The code for the hidden frame is pretty simple (see Listing 4). That's because the only purpose it serves is to give me access to the document.referrer attribute in that document from the "real" plugin installation page, which lets me add a link that will take the user back to whatever page they just came from (see Listing 5).

The PBWDK Client runtime is downloaded and installed when the plugin is activated if it's not already installed on the client.

The example script provided in the PBWDK manual for referencing the plugin uses an icon on the plugin as the target that the user will click on to invoke the application. Since I prefer to keep the plugin hidden and use my own link to activate it, my own pages look more like Listing 6.

For Internet Explorer, the ActiveX will be downloaded and run directly from the reference to it in the application link (see Listing 7).

Note: Make sure that you don't have extraneous embedded spaces in the values for those parameters. The examples given in the PBWDK manual do; as a result, they won't work as given.

Conclusion
While the Sybase Web Deployment Kit allows companies to easily and quickly "Web-enable" their existing PB applications, some of the features of the product - particularly remote printing - require an above-average understanding of configuring the Windows NT Server.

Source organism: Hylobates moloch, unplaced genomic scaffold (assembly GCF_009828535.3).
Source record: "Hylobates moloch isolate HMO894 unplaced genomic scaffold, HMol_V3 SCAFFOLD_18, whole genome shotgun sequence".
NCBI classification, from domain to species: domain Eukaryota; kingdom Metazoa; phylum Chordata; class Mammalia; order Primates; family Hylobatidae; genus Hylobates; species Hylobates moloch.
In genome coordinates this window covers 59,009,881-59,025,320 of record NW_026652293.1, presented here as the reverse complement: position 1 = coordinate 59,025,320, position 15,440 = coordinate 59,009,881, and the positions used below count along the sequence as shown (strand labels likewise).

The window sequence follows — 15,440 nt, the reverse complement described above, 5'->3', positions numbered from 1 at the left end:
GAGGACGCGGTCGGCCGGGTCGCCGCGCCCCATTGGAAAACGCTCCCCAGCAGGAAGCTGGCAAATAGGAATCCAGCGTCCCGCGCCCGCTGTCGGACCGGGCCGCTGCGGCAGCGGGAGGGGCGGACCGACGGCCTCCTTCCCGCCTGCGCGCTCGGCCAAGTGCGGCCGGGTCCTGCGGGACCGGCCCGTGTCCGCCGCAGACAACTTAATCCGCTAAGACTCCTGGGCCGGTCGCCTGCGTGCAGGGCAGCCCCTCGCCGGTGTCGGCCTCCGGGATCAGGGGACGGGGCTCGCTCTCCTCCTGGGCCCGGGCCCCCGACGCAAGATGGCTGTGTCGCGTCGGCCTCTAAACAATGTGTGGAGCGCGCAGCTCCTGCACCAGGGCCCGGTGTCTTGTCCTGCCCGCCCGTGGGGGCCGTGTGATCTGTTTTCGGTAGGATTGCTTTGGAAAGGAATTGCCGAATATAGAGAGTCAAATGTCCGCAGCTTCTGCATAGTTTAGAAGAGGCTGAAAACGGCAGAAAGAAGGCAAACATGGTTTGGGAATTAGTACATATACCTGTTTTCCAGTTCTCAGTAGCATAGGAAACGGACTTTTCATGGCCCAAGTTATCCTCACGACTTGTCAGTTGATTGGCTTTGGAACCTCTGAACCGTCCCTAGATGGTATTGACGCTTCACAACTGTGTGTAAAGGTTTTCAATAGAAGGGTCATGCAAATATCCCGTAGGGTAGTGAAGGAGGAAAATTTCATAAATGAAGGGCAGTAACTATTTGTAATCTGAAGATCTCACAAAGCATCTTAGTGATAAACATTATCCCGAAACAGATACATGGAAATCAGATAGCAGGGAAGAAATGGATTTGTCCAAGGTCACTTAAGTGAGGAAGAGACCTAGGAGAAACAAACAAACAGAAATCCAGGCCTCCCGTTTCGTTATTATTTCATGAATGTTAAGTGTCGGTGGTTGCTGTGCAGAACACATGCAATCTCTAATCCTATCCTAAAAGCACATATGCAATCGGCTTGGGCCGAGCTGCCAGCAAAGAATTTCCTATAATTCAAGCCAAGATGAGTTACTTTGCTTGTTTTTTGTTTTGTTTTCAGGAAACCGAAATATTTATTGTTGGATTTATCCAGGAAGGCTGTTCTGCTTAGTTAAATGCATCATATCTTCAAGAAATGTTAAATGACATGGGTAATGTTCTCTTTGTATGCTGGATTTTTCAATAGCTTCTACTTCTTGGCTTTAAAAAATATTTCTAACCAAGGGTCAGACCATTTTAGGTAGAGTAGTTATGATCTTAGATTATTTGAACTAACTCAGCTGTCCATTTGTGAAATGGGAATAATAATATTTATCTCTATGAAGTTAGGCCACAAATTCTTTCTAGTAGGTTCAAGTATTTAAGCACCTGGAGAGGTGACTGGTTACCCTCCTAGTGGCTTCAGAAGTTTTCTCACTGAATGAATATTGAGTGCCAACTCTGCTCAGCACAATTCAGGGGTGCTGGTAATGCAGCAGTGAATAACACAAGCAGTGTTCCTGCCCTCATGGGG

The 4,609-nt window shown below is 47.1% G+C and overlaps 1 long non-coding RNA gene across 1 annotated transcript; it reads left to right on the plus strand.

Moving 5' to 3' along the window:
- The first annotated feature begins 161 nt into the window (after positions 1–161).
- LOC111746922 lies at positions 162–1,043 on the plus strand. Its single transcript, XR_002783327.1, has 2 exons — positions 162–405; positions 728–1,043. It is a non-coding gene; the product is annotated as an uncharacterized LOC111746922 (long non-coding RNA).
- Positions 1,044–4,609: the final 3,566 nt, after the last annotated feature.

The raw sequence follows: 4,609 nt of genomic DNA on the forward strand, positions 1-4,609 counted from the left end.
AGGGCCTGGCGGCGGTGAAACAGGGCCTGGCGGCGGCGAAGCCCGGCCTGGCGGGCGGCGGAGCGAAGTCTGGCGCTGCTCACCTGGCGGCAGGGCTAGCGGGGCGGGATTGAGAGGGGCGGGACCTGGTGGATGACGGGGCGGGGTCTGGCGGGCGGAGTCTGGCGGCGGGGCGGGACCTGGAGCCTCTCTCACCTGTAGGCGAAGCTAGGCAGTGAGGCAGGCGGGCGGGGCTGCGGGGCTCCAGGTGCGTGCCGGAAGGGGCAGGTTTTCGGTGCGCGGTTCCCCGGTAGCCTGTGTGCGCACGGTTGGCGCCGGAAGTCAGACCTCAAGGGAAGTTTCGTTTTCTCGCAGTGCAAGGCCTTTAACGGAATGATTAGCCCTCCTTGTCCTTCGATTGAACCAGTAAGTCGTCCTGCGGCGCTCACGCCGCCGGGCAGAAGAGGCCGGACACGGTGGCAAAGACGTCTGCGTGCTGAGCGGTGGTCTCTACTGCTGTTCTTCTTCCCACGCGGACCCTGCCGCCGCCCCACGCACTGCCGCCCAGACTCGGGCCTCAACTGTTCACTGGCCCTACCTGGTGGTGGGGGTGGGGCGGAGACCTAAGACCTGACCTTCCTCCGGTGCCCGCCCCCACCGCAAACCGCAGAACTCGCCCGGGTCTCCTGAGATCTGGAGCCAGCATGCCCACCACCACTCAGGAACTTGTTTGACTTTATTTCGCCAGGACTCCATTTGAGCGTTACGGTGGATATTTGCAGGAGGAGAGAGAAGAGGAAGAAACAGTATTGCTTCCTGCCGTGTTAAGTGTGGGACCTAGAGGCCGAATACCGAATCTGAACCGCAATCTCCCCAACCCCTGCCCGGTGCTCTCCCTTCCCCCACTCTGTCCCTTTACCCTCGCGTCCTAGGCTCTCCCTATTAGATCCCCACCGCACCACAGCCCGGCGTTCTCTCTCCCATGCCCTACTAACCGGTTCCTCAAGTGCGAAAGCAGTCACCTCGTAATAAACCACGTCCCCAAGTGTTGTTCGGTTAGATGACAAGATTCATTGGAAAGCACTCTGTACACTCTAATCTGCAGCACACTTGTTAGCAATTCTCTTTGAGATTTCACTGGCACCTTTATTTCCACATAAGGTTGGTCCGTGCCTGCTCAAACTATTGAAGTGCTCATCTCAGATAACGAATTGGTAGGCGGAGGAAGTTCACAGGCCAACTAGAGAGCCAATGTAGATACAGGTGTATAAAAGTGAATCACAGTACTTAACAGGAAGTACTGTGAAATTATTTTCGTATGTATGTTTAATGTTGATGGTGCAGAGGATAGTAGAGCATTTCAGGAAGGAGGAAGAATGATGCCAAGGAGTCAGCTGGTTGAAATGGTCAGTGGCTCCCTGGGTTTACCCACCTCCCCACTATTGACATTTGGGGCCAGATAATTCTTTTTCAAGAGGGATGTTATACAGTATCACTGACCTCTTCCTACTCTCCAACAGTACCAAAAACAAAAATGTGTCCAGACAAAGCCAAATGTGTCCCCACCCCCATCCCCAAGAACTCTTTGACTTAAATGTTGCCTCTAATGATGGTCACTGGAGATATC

An evaluation version of the product can be downloaded from Sybase at http://www.sybase.com/products/powerbuilder/trial/wdkspecial.html. Technical support during the evaluation is available in the Sybase newsgroups at news://forums.sybase.com/sybase.public.webdeploykit.

Acknowledgments
Special thanks to Mark Clark and Chuck Kahn for their review of this article and to Pat Steinhardt of Sybase for the support of the product in the Sybase newsgroup.

More Stories By Bruce Armstrong

Bruce Armstrong is a development lead with Integrated Data Services (www.get-integrated.com). A charter member of TeamSybase, he has been using PowerBuilder since version 1.0.B. He was a contributing author to SYS-CON's PowerBuilder 4.0 Secrets of the Masters and the editor of SAMs' PowerBuilder 9: Advanced Client/Server Development.